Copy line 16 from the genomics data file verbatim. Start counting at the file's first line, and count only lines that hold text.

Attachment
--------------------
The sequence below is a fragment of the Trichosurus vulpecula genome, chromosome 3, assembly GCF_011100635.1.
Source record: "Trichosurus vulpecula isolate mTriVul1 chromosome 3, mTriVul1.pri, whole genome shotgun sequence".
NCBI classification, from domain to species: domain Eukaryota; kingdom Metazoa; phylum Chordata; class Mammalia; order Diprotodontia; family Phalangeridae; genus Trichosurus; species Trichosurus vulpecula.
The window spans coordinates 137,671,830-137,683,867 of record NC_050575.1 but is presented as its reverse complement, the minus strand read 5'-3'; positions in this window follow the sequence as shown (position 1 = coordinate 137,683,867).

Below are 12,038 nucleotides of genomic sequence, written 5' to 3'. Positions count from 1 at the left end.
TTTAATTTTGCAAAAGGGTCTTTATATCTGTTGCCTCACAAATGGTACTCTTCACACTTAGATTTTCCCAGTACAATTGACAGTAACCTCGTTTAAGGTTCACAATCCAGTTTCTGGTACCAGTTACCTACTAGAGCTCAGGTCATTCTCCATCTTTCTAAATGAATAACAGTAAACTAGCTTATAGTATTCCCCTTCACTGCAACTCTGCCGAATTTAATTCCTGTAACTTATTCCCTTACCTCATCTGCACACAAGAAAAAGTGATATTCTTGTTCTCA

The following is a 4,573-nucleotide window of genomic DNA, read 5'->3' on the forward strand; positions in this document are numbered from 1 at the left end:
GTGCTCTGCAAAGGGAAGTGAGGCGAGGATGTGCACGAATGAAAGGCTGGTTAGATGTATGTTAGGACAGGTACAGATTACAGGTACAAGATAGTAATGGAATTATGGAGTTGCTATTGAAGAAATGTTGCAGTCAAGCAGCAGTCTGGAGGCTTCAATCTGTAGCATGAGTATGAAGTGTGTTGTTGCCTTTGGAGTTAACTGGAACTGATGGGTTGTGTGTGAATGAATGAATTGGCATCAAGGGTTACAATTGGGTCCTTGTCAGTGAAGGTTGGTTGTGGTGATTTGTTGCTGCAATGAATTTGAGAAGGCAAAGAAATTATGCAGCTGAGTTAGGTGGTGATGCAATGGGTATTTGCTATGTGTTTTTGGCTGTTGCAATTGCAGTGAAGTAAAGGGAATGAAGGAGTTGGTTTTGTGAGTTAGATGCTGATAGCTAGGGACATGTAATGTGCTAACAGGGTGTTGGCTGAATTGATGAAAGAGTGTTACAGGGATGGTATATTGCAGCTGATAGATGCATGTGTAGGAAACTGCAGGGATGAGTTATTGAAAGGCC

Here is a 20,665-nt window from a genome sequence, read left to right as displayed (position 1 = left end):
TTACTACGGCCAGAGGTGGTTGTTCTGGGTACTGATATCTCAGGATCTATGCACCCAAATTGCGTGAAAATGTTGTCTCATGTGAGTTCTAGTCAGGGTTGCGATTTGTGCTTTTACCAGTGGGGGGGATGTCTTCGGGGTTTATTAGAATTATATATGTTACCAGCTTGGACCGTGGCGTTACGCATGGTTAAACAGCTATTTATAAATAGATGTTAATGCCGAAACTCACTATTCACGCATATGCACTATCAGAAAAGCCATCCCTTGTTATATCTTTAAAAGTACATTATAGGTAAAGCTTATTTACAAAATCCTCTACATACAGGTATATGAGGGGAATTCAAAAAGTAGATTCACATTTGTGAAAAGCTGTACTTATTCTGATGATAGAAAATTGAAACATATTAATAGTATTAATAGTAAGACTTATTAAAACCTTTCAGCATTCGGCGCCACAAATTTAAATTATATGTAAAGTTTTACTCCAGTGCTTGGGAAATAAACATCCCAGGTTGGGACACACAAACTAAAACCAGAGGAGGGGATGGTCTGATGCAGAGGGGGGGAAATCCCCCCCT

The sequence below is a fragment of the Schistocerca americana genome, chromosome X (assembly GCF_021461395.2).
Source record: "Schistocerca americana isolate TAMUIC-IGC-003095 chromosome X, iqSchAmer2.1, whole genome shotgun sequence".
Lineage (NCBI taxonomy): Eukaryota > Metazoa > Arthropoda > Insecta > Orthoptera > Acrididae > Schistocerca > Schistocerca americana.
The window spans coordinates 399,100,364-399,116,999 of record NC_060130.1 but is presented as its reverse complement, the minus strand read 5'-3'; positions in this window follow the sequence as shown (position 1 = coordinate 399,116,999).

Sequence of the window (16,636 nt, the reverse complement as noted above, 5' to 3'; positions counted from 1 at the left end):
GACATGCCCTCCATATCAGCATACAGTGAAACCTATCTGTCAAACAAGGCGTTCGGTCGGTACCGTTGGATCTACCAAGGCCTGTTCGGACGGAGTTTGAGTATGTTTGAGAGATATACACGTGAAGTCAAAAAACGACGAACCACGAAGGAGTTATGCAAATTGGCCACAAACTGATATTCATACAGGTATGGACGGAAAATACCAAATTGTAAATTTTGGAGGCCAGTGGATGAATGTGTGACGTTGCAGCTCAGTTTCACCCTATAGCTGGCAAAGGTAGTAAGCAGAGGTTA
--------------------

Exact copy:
GACATGCCCTCCATATCAGCATACAGTGAAACCTATCTGTCAAACAAGGCGTTCGGTCGGTACCGTTGGATCTACCAAGGCCTGTTCGGACGGAGTTTGAGTATGTTTGAGAGATATACACGTGAAGTCAAAAAACGACGAACCACGAAGGAGTTATGCAAATTGGCCACAAACTGATATTCATACAGGTATGGACGGAAAATACCAAATTGTAAATTTTGGAGGCCAGTGGATGAATGTGTGACGTTGCAGCTCAGTTTCACCCTATAGCTGGCAAAGGTAGTAAGCAGAGGTTA